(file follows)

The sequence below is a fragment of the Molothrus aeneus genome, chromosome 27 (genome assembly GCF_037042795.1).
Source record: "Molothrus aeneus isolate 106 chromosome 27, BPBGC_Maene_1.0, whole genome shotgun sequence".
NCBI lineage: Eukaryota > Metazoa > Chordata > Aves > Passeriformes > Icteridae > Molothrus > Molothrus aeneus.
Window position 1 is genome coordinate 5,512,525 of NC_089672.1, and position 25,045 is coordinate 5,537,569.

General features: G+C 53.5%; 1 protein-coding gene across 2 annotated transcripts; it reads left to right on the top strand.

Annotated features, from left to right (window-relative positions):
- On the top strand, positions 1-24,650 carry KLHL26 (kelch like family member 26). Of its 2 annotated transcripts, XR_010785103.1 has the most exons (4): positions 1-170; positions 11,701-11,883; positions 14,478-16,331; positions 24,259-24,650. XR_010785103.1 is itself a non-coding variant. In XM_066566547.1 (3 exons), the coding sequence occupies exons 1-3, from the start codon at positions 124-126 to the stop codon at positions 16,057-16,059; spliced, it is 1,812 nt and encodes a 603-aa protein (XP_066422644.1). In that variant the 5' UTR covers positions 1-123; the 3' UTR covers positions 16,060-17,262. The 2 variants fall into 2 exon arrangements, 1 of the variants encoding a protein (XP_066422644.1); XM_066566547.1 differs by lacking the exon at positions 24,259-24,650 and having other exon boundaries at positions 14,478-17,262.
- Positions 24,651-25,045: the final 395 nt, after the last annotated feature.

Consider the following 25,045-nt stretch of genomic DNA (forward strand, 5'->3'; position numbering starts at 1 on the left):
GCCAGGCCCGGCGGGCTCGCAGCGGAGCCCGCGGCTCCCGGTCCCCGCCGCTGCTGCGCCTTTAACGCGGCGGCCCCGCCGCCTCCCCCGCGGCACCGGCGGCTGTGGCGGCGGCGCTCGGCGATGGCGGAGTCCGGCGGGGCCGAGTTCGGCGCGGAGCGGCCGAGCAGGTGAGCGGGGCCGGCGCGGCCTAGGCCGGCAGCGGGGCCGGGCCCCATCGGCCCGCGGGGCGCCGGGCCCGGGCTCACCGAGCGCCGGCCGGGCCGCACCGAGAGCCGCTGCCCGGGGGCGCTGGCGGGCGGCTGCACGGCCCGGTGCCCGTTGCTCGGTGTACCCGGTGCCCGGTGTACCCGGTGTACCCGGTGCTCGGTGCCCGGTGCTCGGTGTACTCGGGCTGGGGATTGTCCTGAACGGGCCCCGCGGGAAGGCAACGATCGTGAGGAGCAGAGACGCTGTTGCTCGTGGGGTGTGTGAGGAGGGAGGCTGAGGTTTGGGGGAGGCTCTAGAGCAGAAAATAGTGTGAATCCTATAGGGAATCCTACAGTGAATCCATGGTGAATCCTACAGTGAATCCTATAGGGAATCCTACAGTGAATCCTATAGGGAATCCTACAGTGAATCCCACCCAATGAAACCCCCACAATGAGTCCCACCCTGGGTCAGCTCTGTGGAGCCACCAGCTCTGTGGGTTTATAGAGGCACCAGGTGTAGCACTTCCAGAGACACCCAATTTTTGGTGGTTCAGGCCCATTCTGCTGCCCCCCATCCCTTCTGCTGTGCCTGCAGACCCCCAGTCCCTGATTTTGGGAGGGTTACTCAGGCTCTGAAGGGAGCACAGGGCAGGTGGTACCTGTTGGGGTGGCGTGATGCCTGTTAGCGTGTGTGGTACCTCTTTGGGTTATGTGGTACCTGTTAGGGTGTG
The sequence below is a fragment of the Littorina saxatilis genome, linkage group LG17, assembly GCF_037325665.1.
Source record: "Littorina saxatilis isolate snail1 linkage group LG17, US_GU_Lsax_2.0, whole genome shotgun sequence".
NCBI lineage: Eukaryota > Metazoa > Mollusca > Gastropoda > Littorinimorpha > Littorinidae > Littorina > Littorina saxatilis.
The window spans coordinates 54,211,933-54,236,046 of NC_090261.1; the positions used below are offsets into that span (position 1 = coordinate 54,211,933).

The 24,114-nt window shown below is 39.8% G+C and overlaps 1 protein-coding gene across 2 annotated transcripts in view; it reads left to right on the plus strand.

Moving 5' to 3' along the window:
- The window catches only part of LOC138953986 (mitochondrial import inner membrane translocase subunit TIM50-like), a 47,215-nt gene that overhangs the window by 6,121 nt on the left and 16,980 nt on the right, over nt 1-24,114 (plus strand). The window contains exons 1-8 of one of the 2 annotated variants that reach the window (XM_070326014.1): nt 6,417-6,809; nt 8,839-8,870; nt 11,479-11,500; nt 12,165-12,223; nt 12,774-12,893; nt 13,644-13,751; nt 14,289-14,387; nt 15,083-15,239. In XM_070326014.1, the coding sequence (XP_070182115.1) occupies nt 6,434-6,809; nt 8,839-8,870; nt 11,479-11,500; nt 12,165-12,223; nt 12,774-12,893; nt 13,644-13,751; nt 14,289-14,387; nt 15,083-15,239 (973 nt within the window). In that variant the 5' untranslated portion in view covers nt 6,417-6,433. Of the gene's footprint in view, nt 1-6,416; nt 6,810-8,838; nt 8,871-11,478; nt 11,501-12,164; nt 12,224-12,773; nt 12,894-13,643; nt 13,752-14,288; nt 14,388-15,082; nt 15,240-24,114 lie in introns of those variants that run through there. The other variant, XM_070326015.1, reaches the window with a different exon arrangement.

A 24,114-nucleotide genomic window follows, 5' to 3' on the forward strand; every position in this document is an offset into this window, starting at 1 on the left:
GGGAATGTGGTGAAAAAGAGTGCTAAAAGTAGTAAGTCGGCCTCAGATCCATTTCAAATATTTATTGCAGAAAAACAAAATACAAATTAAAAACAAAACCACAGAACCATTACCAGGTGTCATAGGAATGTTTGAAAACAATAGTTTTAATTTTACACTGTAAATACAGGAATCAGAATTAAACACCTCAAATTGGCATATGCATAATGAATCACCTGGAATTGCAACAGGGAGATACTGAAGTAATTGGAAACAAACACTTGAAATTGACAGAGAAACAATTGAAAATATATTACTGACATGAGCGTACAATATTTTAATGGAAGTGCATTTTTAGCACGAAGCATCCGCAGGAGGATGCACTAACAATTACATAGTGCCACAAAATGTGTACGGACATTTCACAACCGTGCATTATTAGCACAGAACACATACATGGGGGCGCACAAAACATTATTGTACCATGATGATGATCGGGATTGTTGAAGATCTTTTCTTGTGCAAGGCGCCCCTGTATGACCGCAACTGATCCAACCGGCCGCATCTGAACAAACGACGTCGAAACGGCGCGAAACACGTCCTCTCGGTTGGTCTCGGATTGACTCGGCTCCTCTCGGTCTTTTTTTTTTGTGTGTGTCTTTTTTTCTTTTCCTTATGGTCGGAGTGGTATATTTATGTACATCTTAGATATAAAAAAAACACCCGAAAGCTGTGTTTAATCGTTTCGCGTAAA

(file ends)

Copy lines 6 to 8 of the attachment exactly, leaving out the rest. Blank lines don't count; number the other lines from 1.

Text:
Annotated features, from left to right (window-relative positions):
- On the top strand, positions 1-24,650 carry KLHL26 (kelch like family member 26). Of its 2 annotated transcripts, XR_010785103.1 has the most exons (4): positions 1-170; positions 11,701-11,883; positions 14,478-16,331; positions 24,259-24,650. XR_010785103.1 is itself a non-coding variant. In XM_066566547.1 (3 exons), the coding sequence occupies exons 1-3, from the start codon at positions 124-126 to the stop codon at positions 16,057-16,059; spliced, it is 1,812 nt and encodes a 603-aa protein (XP_066422644.1). In that variant the 5' UTR covers positions 1-123; the 3' UTR covers positions 16,060-17,262. The 2 variants fall into 2 exon arrangements, 1 of the variants encoding a protein (XP_066422644.1); XM_066566547.1 differs by lacking the exon at positions 24,259-24,650 and having other exon boundaries at positions 14,478-17,262.
- Positions 24,651-25,045: the final 395 nt, after the last annotated feature.